Alert May 19, 2009

SEC Votes to Propose Amendments to Adviser Custody Rule

At its open meeting on May 13, 2009, the SEC voted to propose amendments to Rule 206(4)-2 under the Investment Advisers Act of 1940, as amended.  Rule 206(4)-2 imposes certain requirements on a registered adviser that has custody of client assets, or is deemed to have custody of client assets by virtue of its access to them, e.g., when the adviser has the authority to withdraw funds from a client account held by a third party custodian.  According to an SEC press release describing the Commission’s action, the proposal would make the following changes to the rule:

Surprise exam for all advisers with custody - All registered advisers with custody of client assets would have to undergo an annual “surprise exam” by an independent public accountant to verify those assets exist.

Annual SAS-70 requirement for advisers holding clients assets with an affiliated custodian - Advisers whose client assets are not held or controlled by an entity independent of the adviser would be required to retain a PCAOB-registered and inspected accountant to prepare a SAS-70 report that, among other things, would describe the controls in place at the custodian, tests the operating effectiveness of those controls, and documents the results of those tests.  The review would have to meet PCAOB standards.

Reporting requirements - An adviser would be required to disclose in public filings with the SEC, among other things, the identity of the independent public accountant that performs its “surprise exam,” and would have to amend those filings to report a change in that accountant.  The accountant would have to report the termination of its engagement with the adviser and, if applicable, any problems with the examination that led to the termination of its engagement.  An accountant would have to report to the SEC any material discrepancies found during a surprise examination.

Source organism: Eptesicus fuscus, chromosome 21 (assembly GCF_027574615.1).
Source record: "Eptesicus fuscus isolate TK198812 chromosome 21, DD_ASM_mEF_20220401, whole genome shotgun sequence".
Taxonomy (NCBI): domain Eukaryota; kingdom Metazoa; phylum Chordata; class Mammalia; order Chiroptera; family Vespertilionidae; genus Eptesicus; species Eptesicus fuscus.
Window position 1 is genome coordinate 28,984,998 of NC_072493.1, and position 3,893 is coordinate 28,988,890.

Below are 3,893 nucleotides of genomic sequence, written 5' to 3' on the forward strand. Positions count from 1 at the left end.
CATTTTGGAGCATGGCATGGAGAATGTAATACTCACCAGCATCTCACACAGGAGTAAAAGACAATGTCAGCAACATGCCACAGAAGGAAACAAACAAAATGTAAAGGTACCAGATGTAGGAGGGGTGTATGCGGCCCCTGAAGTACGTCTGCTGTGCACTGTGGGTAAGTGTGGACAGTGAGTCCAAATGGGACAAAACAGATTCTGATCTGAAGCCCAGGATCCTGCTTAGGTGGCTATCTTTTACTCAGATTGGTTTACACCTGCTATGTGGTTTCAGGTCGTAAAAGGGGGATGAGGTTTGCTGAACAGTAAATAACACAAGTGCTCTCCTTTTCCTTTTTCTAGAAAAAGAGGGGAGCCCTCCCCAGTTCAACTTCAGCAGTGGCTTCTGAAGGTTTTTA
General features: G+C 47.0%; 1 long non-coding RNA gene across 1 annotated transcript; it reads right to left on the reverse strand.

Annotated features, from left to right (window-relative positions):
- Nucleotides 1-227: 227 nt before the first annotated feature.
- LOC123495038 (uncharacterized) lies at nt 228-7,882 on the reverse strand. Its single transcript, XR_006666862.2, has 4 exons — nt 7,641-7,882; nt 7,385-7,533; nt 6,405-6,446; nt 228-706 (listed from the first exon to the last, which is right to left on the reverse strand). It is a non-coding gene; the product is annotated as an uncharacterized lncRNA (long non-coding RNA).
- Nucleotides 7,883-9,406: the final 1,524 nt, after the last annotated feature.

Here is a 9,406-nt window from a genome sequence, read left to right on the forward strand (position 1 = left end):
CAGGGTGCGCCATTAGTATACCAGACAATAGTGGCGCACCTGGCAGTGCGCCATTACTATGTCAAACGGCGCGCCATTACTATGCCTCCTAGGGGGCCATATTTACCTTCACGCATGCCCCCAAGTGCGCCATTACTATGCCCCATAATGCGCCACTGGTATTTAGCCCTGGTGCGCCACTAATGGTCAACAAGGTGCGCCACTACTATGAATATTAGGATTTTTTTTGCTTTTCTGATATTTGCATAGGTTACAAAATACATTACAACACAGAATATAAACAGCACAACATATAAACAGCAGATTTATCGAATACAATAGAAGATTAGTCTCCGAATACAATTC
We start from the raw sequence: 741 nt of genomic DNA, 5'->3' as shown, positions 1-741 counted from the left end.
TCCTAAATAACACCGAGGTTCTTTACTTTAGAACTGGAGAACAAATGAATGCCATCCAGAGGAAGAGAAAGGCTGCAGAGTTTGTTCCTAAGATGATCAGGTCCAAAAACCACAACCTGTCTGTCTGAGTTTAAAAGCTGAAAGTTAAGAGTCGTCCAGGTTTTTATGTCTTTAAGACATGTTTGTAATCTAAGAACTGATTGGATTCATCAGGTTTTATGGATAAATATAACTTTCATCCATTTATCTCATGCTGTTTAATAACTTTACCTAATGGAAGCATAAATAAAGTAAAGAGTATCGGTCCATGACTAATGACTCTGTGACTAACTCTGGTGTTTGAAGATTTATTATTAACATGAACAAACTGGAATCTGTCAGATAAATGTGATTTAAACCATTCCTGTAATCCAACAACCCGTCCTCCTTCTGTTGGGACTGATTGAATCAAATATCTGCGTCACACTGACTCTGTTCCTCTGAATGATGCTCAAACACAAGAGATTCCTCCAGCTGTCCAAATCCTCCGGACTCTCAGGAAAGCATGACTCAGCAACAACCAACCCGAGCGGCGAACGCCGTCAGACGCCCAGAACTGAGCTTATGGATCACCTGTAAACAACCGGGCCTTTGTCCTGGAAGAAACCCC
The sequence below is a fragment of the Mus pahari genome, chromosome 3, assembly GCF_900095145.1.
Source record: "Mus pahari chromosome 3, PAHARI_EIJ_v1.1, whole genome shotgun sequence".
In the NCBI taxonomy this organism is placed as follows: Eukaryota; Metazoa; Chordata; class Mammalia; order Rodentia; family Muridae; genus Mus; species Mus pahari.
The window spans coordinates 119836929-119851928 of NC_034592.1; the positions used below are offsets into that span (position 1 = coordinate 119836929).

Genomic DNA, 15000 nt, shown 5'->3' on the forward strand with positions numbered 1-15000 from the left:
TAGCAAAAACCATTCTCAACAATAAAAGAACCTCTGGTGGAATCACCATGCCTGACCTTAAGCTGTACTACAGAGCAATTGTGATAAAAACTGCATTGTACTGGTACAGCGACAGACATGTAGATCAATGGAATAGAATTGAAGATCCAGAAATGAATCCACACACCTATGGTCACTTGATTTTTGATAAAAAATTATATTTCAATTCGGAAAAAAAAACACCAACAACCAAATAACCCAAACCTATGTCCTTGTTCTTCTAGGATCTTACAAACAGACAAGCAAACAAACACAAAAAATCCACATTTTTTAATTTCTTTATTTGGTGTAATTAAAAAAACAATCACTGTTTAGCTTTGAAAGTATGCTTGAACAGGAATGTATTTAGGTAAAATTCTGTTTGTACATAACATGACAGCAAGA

Direct delivery of statements to clients - The proposed amendments would require all custodians holding advisory client assets to deliver custodial statements directly to advisory clients rather than through the investment adviser.  Advisers opening custody accounts for clients would have to instruct the clients to compare the account statements they receive from the custodian with those they receive from the adviser.

In remarks at the open meeting, Commissioner Paredes, who indicated that he supported the proposal, asked for comment on the following particular issues, noting that in 2003 the SEC had considered measures similar to those being proposed and chose not to adopt them:

  1. whether the surprise examination requirement should cover investment advisers with an independent qualified custodian or be targeted to instances where the investment adviser or a related person is the qualified custodian, given that non-affiliated custodians already serve as an important safeguard of client assets;
  2. whether the rules should cover investment advisers who have custody only because they withdraw fees from client accounts;
  3. the extent to which the new requirements could adversely impact competition if they are disproportionately costly and burdensome for smaller entities; and
  4. the extent to which the new rules could foster moral hazard by promoting an undue sense of security that dissuades investors from doing their own diligence.  Commissioner Paredes indicated that it was worth considering the circumstances under which active investor diligence may do more to deter and detect misconduct than certain regulatory demands.
The period for public comment on the proposal will run for sixty days from the date of the proposal’s publication in the Federal Register.  The Alert will provide additional coverage once the SEC makes the formal release describing the proposal publicly available.